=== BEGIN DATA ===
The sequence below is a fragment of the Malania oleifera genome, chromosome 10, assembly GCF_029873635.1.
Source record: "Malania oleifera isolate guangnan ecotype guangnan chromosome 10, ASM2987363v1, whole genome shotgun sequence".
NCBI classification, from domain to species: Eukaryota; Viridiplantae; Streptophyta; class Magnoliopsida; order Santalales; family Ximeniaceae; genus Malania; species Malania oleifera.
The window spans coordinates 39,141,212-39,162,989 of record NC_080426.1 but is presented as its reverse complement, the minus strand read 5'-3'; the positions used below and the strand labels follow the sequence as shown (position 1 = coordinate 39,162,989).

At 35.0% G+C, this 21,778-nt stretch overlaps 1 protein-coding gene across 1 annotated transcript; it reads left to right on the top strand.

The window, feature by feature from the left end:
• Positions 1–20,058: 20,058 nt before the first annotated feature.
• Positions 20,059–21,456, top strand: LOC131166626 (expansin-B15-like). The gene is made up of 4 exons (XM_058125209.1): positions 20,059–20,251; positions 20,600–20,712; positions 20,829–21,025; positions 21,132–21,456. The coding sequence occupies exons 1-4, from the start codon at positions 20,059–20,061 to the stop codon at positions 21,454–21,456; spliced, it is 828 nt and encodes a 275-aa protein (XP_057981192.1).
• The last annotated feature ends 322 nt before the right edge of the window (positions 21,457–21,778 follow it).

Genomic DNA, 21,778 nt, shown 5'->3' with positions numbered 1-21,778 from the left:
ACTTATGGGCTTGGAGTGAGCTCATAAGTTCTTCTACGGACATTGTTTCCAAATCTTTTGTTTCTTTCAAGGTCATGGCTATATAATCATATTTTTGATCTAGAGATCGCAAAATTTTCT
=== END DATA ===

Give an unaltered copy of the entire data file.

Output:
The sequence below is a fragment of the Malania oleifera genome, chromosome 10, assembly GCF_029873635.1.
Source record: "Malania oleifera isolate guangnan ecotype guangnan chromosome 10, ASM2987363v1, whole genome shotgun sequence".
NCBI classification, from domain to species: Eukaryota; Viridiplantae; Streptophyta; class Magnoliopsida; order Santalales; family Ximeniaceae; genus Malania; species Malania oleifera.
The window spans coordinates 39,141,212-39,162,989 of record NC_080426.1 but is presented as its reverse complement, the minus strand read 5'-3'; the positions used below and the strand labels follow the sequence as shown (position 1 = coordinate 39,162,989).

At 35.0% G+C, this 21,778-nt stretch overlaps 1 protein-coding gene across 1 annotated transcript; it reads left to right on the top strand.

The window, feature by feature from the left end:
• Positions 1–20,058: 20,058 nt before the first annotated feature.
• Positions 20,059–21,456, top strand: LOC131166626 (expansin-B15-like). The gene is made up of 4 exons (XM_058125209.1): positions 20,059–20,251; positions 20,600–20,712; positions 20,829–21,025; positions 21,132–21,456. The coding sequence occupies exons 1-4, from the start codon at positions 20,059–20,061 to the stop codon at positions 21,454–21,456; spliced, it is 828 nt and encodes a 275-aa protein (XP_057981192.1).
• The last annotated feature ends 322 nt before the right edge of the window (positions 21,457–21,778 follow it).

Genomic DNA, 21,778 nt, shown 5'->3' with positions numbered 1-21,778 from the left:
ACTTATGGGCTTGGAGTGAGCTCATAAGTTCTTCTACGGACATTGTTTCCAAATCTTTTGTTTCTTTCAAGGTCATGGCTATATAATCATATTTTTGATCTAGAGATCGCAAAATTTTCT